"Good-bye Mommy"

There was no response.

I turned to my father, My Aunt Selma, my Aunt Mary and my Grandma.

They all looked down on me with loving eyes.

"I think I'll get that frankfurter now," I decided. "I'll be right back."

I took two steps toward the concession stand and looked over my shoulder.

They were all gone.

Except my mother. She was sitting on the bench waiting for me.

"Don't get lost, " she warned.

"I won't," I promised.


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From the other posts you've written I'm not sure if Mom is there to keep nagging you or Mom is there to let you know she's still here with you with love. Either way, I love the way you wrote this and could see it all as if I were there. ~R
I don't know how I feel about knowing your mother's name was the same as mine.

Great writing, as always!

@ Through My Eyes: She was there to make sure I did the right thing...according to her standards. I just can't shake her.
@Natalie: My mother's name was Natalie Rubin and my aunts name was Natalie Rubin...hence the name change to Janet,
oh my god. you had me in tears when your father got down on one knee. honestly, i can't type now because i am so overcome with emotion. so many thoughts are racing around my head but none would do justice to your words.
saying this story is beautiful is a vast understatement.
I love Aunt Janet/Natalie. I for sure loved this. Damn, you're good.
Your best yet! Oh how long it takes to get rid of demons. Now what. I just can't wait.
My childhood was spent in Brooklyn NY and in places like Buddies and Coney Island but I practice now in Yonkers, New York. Medical care there , for the most part, sucks!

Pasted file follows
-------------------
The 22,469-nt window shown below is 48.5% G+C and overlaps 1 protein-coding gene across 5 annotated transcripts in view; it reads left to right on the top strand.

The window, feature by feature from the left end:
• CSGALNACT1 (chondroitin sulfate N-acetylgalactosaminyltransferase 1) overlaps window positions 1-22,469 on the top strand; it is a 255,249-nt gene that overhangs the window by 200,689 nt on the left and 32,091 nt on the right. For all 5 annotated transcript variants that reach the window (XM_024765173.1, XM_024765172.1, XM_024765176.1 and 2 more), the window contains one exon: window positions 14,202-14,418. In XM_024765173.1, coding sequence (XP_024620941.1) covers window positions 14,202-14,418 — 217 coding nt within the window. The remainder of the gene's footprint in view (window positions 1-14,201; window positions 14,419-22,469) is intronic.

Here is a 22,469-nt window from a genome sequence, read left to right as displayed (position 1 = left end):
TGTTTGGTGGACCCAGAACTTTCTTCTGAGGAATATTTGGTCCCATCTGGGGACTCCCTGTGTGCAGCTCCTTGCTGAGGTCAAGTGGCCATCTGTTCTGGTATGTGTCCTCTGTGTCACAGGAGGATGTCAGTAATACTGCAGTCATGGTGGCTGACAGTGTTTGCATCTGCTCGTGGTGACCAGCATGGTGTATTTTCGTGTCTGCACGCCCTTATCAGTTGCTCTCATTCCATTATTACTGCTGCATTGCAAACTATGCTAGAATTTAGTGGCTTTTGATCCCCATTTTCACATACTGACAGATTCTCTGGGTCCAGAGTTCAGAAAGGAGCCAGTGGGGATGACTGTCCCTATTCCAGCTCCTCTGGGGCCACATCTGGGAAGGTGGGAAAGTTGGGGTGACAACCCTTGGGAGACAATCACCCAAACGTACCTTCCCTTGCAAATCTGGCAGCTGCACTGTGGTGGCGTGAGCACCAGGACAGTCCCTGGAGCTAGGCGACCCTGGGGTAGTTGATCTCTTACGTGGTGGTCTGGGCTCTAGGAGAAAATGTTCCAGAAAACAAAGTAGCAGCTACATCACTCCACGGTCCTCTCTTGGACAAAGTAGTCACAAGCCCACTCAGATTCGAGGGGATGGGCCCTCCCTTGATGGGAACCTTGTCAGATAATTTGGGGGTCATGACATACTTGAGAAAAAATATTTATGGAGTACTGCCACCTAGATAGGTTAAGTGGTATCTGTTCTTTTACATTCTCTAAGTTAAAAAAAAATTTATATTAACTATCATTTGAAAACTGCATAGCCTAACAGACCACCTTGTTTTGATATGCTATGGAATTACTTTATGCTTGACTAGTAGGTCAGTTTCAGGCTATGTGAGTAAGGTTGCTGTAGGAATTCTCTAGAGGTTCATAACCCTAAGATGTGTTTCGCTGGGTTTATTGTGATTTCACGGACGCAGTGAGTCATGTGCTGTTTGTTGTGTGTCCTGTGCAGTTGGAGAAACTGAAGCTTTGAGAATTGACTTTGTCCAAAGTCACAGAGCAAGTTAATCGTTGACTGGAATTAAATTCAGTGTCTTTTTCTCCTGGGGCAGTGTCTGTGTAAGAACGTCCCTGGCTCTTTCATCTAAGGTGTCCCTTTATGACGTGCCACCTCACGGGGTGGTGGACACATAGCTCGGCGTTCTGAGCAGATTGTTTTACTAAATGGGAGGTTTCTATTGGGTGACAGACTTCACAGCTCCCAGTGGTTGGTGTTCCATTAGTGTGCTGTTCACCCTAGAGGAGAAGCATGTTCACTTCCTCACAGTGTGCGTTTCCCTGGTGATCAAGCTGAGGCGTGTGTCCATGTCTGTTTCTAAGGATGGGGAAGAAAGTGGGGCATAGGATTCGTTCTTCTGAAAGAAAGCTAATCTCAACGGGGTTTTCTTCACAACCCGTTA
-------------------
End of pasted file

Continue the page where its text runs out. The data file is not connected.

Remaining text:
Your story reminds us that we will all be gone one day and that we should enjoy what we have. Mom's regardless of how nagging they can be are always there for us.

Dr. Levine
Steve, this was brilliantly executed with a straight story line but enough mystery too. I had the same mom. She also was Jewish. I was protected by my larger family too.

Your dad. How did he know when you would die? Do you? Does anyone? You are one freaking amazing writer, one of the best, r

I don't know about you but I've been an adult orphan way too long, both parents died by the time I was 40. I miss them all.
I think Steve left the ending to the reader's interpretation.
I sense that Steve is "stuck" with Natalie for the rest of his life.
The other realatives went away willingly to let him move on......not good ol' Natalie!
Wow! And to think this all happens at an amusement park!
I think people "up there" know all and see all. I think Steve's father could see the thirteen year future....let's hope for Steve's sake his father wasn't a math major.
Loved the story.
Steve - GREAT post - AGAIN! So - how's that hot dog!?!
You won't ever shake Mom. Mom's are like that!
steve you never fail to move me. R. Bea
You are something else . . . this is just amazing and beautiful and so full of truth. Makes me just wanna hug you.
Lovely! A tearjerker!